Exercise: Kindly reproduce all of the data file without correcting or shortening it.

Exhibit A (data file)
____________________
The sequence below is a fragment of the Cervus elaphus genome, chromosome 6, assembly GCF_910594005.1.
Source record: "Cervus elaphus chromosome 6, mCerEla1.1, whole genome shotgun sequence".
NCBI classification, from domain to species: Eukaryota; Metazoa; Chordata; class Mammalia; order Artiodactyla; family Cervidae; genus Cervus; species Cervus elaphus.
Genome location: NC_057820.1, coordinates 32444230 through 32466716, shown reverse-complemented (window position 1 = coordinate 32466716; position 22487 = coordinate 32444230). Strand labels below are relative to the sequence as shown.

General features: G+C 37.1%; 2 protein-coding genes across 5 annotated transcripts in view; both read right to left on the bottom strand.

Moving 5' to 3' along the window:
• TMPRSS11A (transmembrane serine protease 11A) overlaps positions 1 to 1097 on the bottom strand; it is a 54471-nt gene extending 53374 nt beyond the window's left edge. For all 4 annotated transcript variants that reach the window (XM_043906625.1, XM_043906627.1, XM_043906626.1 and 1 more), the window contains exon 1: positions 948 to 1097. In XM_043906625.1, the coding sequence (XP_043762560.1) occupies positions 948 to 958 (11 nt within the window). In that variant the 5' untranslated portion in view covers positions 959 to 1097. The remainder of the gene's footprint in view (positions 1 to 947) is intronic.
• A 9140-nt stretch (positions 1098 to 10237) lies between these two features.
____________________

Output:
The sequence below is a fragment of the Cervus elaphus genome, chromosome 6, assembly GCF_910594005.1.
Source record: "Cervus elaphus chromosome 6, mCerEla1.1, whole genome shotgun sequence".
NCBI classification, from domain to species: Eukaryota; Metazoa; Chordata; class Mammalia; order Artiodactyla; family Cervidae; genus Cervus; species Cervus elaphus.
Genome location: NC_057820.1, coordinates 32444230 through 32466716, shown reverse-complemented (window position 1 = coordinate 32466716; position 22487 = coordinate 32444230). Strand labels below are relative to the sequence as shown.

General features: G+C 37.1%; 2 protein-coding genes across 5 annotated transcripts in view; both read right to left on the bottom strand.

Moving 5' to 3' along the window:
• TMPRSS11A (transmembrane serine protease 11A) overlaps positions 1 to 1097 on the bottom strand; it is a 54471-nt gene extending 53374 nt beyond the window's left edge. For all 4 annotated transcript variants that reach the window (XM_043906625.1, XM_043906627.1, XM_043906626.1 and 1 more), the window contains exon 1: positions 948 to 1097. In XM_043906625.1, the coding sequence (XP_043762560.1) occupies positions 948 to 958 (11 nt within the window). In that variant the 5' untranslated portion in view covers positions 959 to 1097. The remainder of the gene's footprint in view (positions 1 to 947) is intronic.
• A 9140-nt stretch (positions 1098 to 10237) lies between these two features.